1_BYTE *__thiscall sub_407980(void *this, _BYTE *a2, int a3)
2{
3 // long list of stack vars removed for clarity
4
5 v3 = (int)this;
6 v4 = 15;
7 v5 = a3;
8 v32[0] = (int)this;
9 v28 = 0;
10 v31 = 15;
11 do
12 {
13 for ( i = 0; i < 48; *((_BYTE *)&v33 + i + 3) = v18 )
14 {
15 v7 = v28;
16 if ( !v5 )
17 v7 = v4;
18 v8 = *(_BYTE *)(i + 48 * v7 + v3 + 4) ^ a2[(unsigned __int8)byte_424E50[i] + 31];
19 v9 = v28;
20 *(&v34 + i) = v8;
21 if ( !v5 )
22 v9 = v4;
23 v10 = *(_BYTE *)(i + 48 * v9 + v3 + 5) ^ a2[(unsigned __int8)byte_424E51[i] + 31];
24 v11 = v28;
25 *(&v35 + i) = v10;
26 if ( !v5 )
27 v11 = v4;
28 v12 = *(_BYTE *)(i + 48 * v11 + v3 + 6) ^ a2[(unsigned __int8)byte_424E52[i] + 31];
29 v13 = v28;
30 *(&v36 + i) = v12;
31 if ( !v5 )
32 v13 = v4;
33 v14 = *(_BYTE *)(i + 48 * v13 + v3 + 7) ^ a2[(unsigned __int8)byte_424E53[i] + 31];
34 v15 = v28;
35 v38[i - 1] = v14;
36 if ( !v5 )
37 v15 = v4;
38 v16 = *(_BYTE *)(i + 48 * v15 + v3 + 8) ^ a2[(unsigned __int8)byte_424E54[i] + 31];
39 v17 = v28;
40 v38[i] = v16;
41 if ( !v5 )
42 v17 = v4;
43 v18 = *(_BYTE *)(i + 48 * v17 + v3 + 9) ^ a2[(unsigned __int8)byte_424E55[i] + 31];
44 i += 6;
45 }
46 v32[1] = *(int *)((char *)&dword_424E80
47 + (((unsigned __int8)v38[0] + 2) | (32 * v34 + 2) | (16 * (unsigned __int8)v38[1] + 2) | (8 * v35 + 2) | (4 * v36 + 2) | (2 * v37 + 2)));
48 v32[2] = *(int *)((char *)&dword_424F80
49 + (((unsigned __int8)v38[6] + 2) | (32 * (unsigned __int8)v38[2] + 2) | (16
50 * (unsigned __int8)v38[7]
51 + 2) | (8
52 * (unsigned __int8)v38[3]
53 + 2) | (4 * (unsigned __int8)v38[4] + 2) | (2 * (unsigned __int8)v38[5] + 2)));
54 v32[3] = *(int *)((char *)&dword_425080
55 + (((unsigned __int8)v38[12] + 2) | (32 * (unsigned __int8)v38[8] + 2) | (16
56 * (unsigned __int8)v38[13]
57 + 2) | (8 * (unsigned __int8)v38[9]
58 + 2) | (4 * (unsigned __int8)v38[10] + 2) | (2 * (unsigned __int8)v38[11] + 2)));
59 v32[4] = *(int *)((char *)&dword_425180
60 + (((unsigned __int8)v38[18] + 2) | (32 * (unsigned __int8)v38[14] + 2) | (16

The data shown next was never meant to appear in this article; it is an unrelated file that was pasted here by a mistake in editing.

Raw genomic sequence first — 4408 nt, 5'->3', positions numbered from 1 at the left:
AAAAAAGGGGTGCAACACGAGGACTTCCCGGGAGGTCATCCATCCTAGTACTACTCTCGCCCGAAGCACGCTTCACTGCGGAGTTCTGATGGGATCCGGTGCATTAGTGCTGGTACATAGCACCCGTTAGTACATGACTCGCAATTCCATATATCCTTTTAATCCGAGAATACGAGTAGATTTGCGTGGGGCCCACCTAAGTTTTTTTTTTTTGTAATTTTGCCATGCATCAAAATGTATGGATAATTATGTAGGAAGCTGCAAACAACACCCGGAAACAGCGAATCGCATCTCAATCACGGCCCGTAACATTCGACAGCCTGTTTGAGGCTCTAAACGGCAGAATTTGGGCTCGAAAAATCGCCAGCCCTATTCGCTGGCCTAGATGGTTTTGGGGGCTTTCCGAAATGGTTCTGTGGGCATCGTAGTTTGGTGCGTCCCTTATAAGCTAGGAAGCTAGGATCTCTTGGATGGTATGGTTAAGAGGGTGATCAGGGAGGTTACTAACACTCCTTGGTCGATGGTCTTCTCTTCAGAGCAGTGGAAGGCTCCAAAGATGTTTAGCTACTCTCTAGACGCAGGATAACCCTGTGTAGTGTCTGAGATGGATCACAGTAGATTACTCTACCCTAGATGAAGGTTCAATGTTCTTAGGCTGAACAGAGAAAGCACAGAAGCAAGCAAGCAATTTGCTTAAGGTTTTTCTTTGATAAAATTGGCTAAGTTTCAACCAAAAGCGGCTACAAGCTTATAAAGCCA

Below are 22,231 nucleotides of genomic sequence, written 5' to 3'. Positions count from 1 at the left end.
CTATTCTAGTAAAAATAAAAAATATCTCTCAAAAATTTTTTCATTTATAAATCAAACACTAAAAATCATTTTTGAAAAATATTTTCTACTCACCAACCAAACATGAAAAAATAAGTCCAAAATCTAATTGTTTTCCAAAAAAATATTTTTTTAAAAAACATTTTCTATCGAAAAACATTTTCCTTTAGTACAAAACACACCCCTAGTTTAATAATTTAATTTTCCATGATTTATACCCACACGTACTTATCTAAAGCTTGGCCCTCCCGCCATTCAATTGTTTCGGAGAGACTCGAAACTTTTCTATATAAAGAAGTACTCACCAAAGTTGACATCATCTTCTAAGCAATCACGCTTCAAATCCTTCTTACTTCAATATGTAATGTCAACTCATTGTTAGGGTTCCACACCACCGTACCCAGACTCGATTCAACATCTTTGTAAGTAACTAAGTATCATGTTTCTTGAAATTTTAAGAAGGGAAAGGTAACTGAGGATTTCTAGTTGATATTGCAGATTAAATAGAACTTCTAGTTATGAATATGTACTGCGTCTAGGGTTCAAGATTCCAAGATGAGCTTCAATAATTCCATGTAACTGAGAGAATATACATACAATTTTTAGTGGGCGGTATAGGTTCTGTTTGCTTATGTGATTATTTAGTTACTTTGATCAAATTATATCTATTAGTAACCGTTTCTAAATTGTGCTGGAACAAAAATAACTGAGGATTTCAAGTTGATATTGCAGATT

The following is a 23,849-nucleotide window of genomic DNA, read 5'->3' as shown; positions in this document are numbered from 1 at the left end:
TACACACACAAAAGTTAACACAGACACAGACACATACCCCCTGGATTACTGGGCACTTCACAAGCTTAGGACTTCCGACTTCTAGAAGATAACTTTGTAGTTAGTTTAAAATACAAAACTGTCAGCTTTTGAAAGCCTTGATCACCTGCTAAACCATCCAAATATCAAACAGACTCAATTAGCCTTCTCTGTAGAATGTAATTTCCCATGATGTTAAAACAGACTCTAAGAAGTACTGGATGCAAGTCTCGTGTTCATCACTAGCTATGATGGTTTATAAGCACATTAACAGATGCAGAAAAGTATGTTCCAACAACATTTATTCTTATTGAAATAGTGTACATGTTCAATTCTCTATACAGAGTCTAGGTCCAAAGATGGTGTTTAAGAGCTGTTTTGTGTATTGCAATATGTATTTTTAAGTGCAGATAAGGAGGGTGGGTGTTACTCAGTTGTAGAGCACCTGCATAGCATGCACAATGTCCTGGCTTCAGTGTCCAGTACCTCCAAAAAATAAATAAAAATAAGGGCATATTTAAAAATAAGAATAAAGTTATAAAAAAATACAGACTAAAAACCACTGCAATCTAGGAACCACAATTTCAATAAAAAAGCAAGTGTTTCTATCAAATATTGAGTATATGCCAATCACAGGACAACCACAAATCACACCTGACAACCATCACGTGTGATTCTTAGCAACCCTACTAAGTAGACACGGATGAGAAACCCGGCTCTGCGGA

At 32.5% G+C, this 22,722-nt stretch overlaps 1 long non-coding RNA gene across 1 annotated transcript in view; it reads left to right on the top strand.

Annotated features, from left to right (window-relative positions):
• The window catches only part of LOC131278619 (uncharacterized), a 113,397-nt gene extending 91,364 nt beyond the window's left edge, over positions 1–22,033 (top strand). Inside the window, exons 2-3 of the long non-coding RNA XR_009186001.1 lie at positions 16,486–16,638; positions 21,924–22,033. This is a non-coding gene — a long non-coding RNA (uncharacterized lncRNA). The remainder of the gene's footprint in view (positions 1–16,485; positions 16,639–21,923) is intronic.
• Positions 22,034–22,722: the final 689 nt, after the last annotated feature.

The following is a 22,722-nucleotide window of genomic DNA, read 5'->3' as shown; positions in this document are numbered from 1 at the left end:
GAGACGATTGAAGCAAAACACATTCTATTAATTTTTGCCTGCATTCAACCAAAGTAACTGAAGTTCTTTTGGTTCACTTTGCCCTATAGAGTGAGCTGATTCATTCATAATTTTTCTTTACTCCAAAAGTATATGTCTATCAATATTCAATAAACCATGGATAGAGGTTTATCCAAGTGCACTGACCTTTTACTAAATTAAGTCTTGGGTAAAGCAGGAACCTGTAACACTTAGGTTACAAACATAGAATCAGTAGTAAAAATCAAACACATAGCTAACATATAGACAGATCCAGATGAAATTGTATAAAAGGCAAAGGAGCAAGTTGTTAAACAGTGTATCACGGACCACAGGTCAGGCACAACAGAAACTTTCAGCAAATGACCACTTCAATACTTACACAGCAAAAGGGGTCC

61 * (unsigned __int8)v38[19]
62 + 2) | (8 * (unsigned __int8)v38[15] + 2) | (4 * (unsigned __int8)v38[16] + 2) | (2 * (unsigned __int8)v38[17] + 2)));
63 v32[5] = *(int *)((char *)&dword_425280
64 + (((unsigned __int8)v38[24] + 2) | (32 * (unsigned __int8)v38[20] + 2) | (16
65 * (unsigned __int8)v38[25]
66 + 2) | (8 * (unsigned __int8)v38[21] + 2) | (4 * (unsigned __int8)v38[22] + 2) | (2 * (unsigned __int8)v38[23] + 2)));
67 v32[6] = *(int *)((char *)&dword_425380
68 + (((unsigned __int8)v38[30] + 2) | (32 * (unsigned __int8)v38[26] + 2) | (16
69 * (unsigned __int8)v38[31]
70 + 2) | (8 * (unsigned __int8)v38[27] + 2) | (4 * (unsigned __int8)v38[28] + 2) | (2 * (unsigned __int8)v38[29] + 2)));
71 v32[7] = *(int *)((char *)&dword_425480
72 + (((unsigned __int8)v38[36] + 2) | (32 * (unsigned __int8)v38[32] + 2) | (16
73 * (unsigned __int8)v38[37]
74 + 2) | (8 * (unsigned __int8)v38[33] + 2) | (4 * (unsigned __int8)v38[34] + 2) | (2 * (unsigned __int8)v38[35] + 2)));
75 v19 = (char *)(&unk_425681 - (_UNKNOWN *)a2);
76 v20 = &unk_425680 - (_UNKNOWN *)a2;
77 v33 = *(int *)((char *)&dword_425580
78 + (((unsigned __int8)v38[42] + 2) | (32 * (unsigned __int8)v38[38] + 2) | (16
79 * (unsigned __int8)v38[43]
80 + 2) | (8
81 * (unsigned __int8)v38[39]
82 + 2) | (4 * (unsigned __int8)v38[40] + 2) | (2 * (unsigned __int8)v38[41] + 2)));
83 result = a2;
84 if ( v4 <= 0 )
85 {
86 v30 = 8;
87 do
88 {
89 *result ^= *((_BYTE *)v32 + (unsigned __int8)result[v20] + 3);
90 result[1] ^= *((_BYTE *)v32 + (unsigned __int8)v19[(_DWORD)result] + 3);